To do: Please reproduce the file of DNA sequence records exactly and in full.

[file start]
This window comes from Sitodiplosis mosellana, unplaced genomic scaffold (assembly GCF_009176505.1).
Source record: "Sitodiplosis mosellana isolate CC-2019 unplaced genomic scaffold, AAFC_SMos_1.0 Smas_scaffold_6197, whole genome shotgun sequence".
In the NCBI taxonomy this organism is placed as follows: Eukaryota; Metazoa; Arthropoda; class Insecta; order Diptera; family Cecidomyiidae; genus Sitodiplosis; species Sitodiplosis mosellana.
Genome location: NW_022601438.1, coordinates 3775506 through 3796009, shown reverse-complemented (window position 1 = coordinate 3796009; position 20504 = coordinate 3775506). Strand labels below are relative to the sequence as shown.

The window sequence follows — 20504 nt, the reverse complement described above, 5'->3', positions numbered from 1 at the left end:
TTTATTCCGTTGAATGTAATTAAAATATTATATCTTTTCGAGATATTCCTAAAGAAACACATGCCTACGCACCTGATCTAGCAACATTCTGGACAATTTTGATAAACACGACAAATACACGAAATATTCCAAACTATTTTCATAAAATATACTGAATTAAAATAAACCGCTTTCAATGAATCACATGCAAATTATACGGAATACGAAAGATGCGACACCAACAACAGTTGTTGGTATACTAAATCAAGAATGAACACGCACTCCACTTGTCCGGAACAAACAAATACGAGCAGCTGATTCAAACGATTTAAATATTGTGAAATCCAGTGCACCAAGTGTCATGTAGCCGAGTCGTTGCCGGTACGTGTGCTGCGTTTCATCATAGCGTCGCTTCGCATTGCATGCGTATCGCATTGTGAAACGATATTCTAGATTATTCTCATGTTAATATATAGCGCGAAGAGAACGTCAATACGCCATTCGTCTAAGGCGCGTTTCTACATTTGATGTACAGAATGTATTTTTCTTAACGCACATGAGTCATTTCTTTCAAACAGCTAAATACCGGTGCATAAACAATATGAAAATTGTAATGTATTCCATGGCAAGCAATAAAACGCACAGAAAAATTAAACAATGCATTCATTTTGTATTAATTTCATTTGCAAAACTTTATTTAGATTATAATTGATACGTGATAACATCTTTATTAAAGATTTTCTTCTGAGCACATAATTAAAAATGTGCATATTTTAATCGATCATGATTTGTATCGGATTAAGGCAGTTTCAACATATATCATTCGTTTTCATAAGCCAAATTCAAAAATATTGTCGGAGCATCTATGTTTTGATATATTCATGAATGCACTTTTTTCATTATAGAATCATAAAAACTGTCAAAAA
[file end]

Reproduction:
This window comes from Sitodiplosis mosellana, unplaced genomic scaffold (assembly GCF_009176505.1).
Source record: "Sitodiplosis mosellana isolate CC-2019 unplaced genomic scaffold, AAFC_SMos_1.0 Smas_scaffold_6197, whole genome shotgun sequence".
In the NCBI taxonomy this organism is placed as follows: Eukaryota; Metazoa; Arthropoda; class Insecta; order Diptera; family Cecidomyiidae; genus Sitodiplosis; species Sitodiplosis mosellana.
Genome location: NW_022601438.1, coordinates 3775506 through 3796009, shown reverse-complemented (window position 1 = coordinate 3796009; position 20504 = coordinate 3775506). Strand labels below are relative to the sequence as shown.

The window sequence follows — 20504 nt, the reverse complement described above, 5'->3', positions numbered from 1 at the left end:
TTTATTCCGTTGAATGTAATTAAAATATTATATCTTTTCGAGATATTCCTAAAGAAACACATGCCTACGCACCTGATCTAGCAACATTCTGGACAATTTTGATAAACACGACAAATACACGAAATATTCCAAACTATTTTCATAAAATATACTGAATTAAAATAAACCGCTTTCAATGAATCACATGCAAATTATACGGAATACGAAAGATGCGACACCAACAACAGTTGTTGGTATACTAAATCAAGAATGAACACGCACTCCACTTGTCCGGAACAAACAAATACGAGCAGCTGATTCAAACGATTTAAATATTGTGAAATCCAGTGCACCAAGTGTCATGTAGCCGAGTCGTTGCCGGTACGTGTGCTGCGTTTCATCATAGCGTCGCTTCGCATTGCATGCGTATCGCATTGTGAAACGATATTCTAGATTATTCTCATGTTAATATATAGCGCGAAGAGAACGTCAATACGCCATTCGTCTAAGGCGCGTTTCTACATTTGATGTACAGAATGTATTTTTCTTAACGCACATGAGTCATTTCTTTCAAACAGCTAAATACCGGTGCATAAACAATATGAAAATTGTAATGTATTCCATGGCAAGCAATAAAACGCACAGAAAAATTAAACAATGCATTCATTTTGTATTAATTTCATTTGCAAAACTTTATTTAGATTATAATTGATACGTGATAACATCTTTATTAAAGATTTTCTTCTGAGCACATAATTAAAAATGTGCATATTTTAATCGATCATGATTTGTATCGGATTAAGGCAGTTTCAACATATATCATTCGTTTTCATAAGCCAAATTCAAAAATATTGTCGGAGCATCTATGTTTTGATATATTCATGAATGCACTTTTTTCATTATAGAATCATAAAAACTGTCAAAAA